If you think you will buy one, act fast because we only have a handful of copies left. And these 14 copies have the original "Competition Reference Handbook" in black with the Alfa Romeo name in red along with the old style logo on a green soft cover binding.

This is a time-sensitive offer open to the first 14 persons or the number of persons buying a total of the remaining 14 copies personally signed by Don Black.

Contact Pete Vack at [email protected] to purchase your copy.

Pete is assisting Don, who is not getting any younger, in the final distribution of his library items.

Alfa bb members are being given first priority on these rare volumes. Payment is solely by PayPal. On Tuesday at noon the public will be offered any remaining copies (if there will be any).

Act now. Email Pete and visit: VeloceToday.com on Tuesday for photos and sample pages taken from the remaining 14 volumes.

Thank you,

Bob Little

Price: $100.00 plus $25.00 Shipping & Handling (US Only)
Description: Approximately 200 pages, softbound
Dimensions: 8.5″ x 11″
Shipping price to U.S. only; all others contact [email protected]

Over 200 pages of technical notes, references, specs, tips, homologation papers and everything needed to know to get your 1600 to 1750 Alfa competition ready. A classic book in itself, Don Black’s CRH consists of the factory competition bulletins as well as those made by himself while working for Alfa USA and preparing cars for Sebring. We have only 14 copies left: all are new. Note that our shipping price of $25.00 is for the Domestic U.S. only; please contact Randy directly for overseas shipping rates.
 

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Discussion Starter #2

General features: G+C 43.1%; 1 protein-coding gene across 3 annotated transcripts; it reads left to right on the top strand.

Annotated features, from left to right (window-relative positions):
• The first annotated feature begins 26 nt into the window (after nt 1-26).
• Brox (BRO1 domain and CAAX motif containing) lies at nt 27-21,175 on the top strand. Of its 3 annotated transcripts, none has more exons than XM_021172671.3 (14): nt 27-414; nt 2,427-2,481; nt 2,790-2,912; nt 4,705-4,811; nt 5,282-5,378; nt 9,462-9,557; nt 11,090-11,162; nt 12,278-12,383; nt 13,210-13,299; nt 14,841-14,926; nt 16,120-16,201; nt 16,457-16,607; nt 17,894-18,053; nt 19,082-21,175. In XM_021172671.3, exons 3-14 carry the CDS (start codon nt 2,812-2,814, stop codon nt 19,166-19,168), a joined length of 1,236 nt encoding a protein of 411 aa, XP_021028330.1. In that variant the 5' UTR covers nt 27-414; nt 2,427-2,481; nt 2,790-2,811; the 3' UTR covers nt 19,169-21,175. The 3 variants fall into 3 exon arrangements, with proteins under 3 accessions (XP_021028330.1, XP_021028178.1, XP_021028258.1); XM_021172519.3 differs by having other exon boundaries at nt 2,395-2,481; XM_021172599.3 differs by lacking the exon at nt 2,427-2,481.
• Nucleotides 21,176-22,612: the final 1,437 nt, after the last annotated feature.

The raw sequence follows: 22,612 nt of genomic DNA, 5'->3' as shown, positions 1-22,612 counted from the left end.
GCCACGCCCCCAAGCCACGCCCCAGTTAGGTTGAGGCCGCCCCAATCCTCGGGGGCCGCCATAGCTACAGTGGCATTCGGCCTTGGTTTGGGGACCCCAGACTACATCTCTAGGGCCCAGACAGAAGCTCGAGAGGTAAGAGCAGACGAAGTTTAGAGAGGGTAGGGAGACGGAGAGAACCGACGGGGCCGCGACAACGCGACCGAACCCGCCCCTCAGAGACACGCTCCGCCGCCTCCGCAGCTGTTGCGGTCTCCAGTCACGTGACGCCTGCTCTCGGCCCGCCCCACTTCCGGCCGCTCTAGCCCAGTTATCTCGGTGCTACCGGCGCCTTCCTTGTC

Original Competition Reference Handbook by Don Black...12 Remaining!

bump

And Personally Autographed by the Master Himself!
 

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Sounds like a very interesting book. If I had a 105 I would be tempted. Good luck with the sales.
 

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e-mail sent.
 

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Discussion Starter #5 (Edited)
Original Competition Reference Handbook by Don Black..3 Remaining as of 12:30 p.m.EST

Note: All copies now SOLD OUT as of March 24th at 2:00 p.m. Thank you on behalf of Don Black.



I would recommend Don's Competition Reference Handbook in much the same manner as Fusi's original "All Cars Since 1910" Alfa Romeo...it should be the law that all Alfa Romeo racing or gymkhana enthusiasts must own and use it as a reference. Just one paragraph of information might save you $125 in lost effort or wasted parts purchases, machine shop time or worse yet defectively-machined part$ (your fault)

You never know what it is you don't know. I have relied on the wisdom of the book in my earlier years driving 105 and 115 series cars and it always served me well.
 

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I think I missed out on getting one. I hope they will think about making copy's. I'd be happy to pay one even if its a copy.
 

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Just a couple of questions. I bought my copy between 1975 and 1980. Should I believe that there were updates to it after this? How could I learn whether there were?
 

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Hi Guys,

My copy arrived safely in Tokyo this afternoon; a big thanks to Bob Little and Pete Vack for making it happen.

However, my major thanks are reserved for Don Black who all those years ago collected, collated, and generally put together this true bible of comp preparation -- please extend my thanks to him.

Richard
 

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Discussion Starter #10
Thanks, Richard for your very kind remarks. I will forward them to both Don and Pete...both true Alfa Romeo men through and through....over the decades.

Bob
 

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Please add my thanks, too -- my copy arrived the day before yesterday.